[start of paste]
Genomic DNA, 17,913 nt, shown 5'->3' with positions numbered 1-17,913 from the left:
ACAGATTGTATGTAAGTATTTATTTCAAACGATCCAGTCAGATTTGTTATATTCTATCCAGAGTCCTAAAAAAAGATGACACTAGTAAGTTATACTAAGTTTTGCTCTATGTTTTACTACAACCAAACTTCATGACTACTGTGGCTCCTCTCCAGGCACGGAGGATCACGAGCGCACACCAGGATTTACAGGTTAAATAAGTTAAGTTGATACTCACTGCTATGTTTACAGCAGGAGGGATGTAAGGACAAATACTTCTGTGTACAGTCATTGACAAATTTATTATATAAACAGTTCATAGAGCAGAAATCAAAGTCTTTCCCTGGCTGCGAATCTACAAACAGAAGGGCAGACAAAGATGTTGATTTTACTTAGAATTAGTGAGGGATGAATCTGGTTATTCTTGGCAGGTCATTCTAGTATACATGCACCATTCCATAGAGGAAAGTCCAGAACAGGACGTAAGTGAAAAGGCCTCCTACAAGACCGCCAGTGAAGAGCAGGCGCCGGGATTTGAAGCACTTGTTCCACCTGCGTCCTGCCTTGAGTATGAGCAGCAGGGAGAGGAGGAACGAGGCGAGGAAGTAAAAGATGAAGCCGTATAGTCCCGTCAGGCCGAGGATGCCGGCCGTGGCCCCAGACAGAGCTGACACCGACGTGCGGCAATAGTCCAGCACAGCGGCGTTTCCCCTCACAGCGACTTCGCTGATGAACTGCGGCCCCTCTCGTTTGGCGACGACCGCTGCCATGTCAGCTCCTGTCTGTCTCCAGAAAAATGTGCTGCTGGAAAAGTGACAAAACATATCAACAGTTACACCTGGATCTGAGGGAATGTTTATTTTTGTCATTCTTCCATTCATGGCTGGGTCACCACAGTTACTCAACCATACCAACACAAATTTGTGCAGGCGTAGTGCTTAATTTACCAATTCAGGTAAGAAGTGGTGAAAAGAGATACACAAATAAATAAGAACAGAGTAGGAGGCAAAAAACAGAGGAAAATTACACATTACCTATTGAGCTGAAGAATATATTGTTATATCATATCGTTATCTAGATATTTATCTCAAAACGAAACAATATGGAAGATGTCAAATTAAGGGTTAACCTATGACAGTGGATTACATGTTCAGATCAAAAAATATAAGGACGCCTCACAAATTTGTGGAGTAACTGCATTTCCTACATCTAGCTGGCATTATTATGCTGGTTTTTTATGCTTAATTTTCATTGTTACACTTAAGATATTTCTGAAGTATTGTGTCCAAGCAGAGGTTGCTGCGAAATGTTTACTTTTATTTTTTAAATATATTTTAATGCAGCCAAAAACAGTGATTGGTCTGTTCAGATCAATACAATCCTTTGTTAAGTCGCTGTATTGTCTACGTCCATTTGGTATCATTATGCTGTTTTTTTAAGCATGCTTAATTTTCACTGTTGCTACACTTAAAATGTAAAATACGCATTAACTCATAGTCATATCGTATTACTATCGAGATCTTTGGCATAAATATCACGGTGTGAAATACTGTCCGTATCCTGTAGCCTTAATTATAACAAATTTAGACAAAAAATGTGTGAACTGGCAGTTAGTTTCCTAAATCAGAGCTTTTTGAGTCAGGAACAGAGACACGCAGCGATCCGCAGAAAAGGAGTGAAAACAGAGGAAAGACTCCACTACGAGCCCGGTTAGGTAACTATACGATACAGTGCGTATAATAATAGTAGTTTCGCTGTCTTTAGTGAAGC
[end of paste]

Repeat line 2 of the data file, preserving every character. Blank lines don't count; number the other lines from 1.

ACAGATTGTATGTAAGTATTTATTTCAAACGATCCAGTCAGATTTGTTATATTCTATCCAGAGTCCTAAAAAAAGATGACACTAGTAAGTTATACTAAGTTTTGCTCTATGTTTTACTACAACCAAACTTCATGACTACTGTGGCTCCTCTCCAGGCACGGAGGATCACGAGCGCACACCAGGATTTACAGGTTAAATAAGTTAAGTTGATACTCACTGCTATGTTTACAGCAGGAGGGATGTAAGGACAAATACTTCTGTGTACAGTCATTGACAAATTTATTATATAAACAGTTCATAGAGCAGAAATCAAAGTCTTTCCCTGGCTGCGAATCTACAAACAGAAGGGCAGACAAAGATGTTGATTTTACTTAGAATTAGTGAGGGATGAATCTGGTTATTCTTGGCAGGTCATTCTAGTATACATGCACCATTCCATAGAGGAAAGTCCAGAACAGGACGTAAGTGAAAAGGCCTCCTACAAGACCGCCAGTGAAGAGCAGGCGCCGGGATTTGAAGCACTTGTTCCACCTGCGTCCTGCCTTGAGTATGAGCAGCAGGGAGAGGAGGAACGAGGCGAGGAAGTAAAAGATGAAGCCGTATAGTCCCGTCAGGCCGAGGATGCCGGCCGTGGCCCCAGACAGAGCTGACACCGACGTGCGGCAATAGTCCAGCACAGCGGCGTTTCCCCTCACAGCGACTTCGCTGATGAACTGCGGCCCCTCTCGTTTGGCGACGACCGCTGCCATGTCAGCTCCTGTCTGTCTCCAGAAAAATGTGCTGCTGGAAAAGTGACAAAACATATCAACAGTTACACCTGGATCTGAGGGAATGTTTATTTTTGTCATTCTTCCATTCATGGCTGGGTCACCACAGTTACTCAACCATACCAACACAAATTTGTGCAGGCGTAGTGCTTAATTTACCAATTCAGGTAAGAAGTGGTGAAAAGAGATACACAAATAAATAAGAACAGAGTAGGAGGCAAAAAACAGAGGAAAATTACACATTACCTATTGAGCTGAAGAATATATTGTTATATCATATCGTTATCTAGATATTTATCTCAAAACGAAACAATATGGAAGATGTCAAATTAAGGGTTAACCTATGACAGTGGATTACATGTTCAGATCAAAAAATATAAGGACGCCTCACAAATTTGTGGAGTAACTGCATTTCCTACATCTAGCTGGCATTATTATGCTGGTTTTTTATGCTTAATTTTCATTGTTACACTTAAGATATTTCTGAAGTATTGTGTCCAAGCAGAGGTTGCTGCGAAATGTTTACTTTTATTTTTTAAATATATTTTAATGCAGCCAAAAACAGTGATTGGTCTGTTCAGATCAATACAATCCTTTGTTAAGTCGCTGTATTGTCTACGTCCATTTGGTATCATTATGCTGTTTTTTTAAGCATGCTTAATTTTCACTGTTGCTACACTTAAAATGTAAAATACGCATTAACTCATAGTCATATCGTATTACTATCGAGATCTTTGGCATAAATATCACGGTGTGAAATACTGTCCGTATCCTGTAGCCTTAATTATAACAAATTTAGACAAAAAATGTGTGAACTGGCAGTTAGTTTCCTAAATCAGAGCTTTTTGAGTCAGGAACAGAGACACGCAGCGATCCGCAGAAAAGGAGTGAAAACAGAGGAAAGACTCCACTACGAGCCCGGTTAGGTAACTATACGATACAGTGCGTATAATAATAGTAGTTTCGCTGTCTTTAGTGAAGC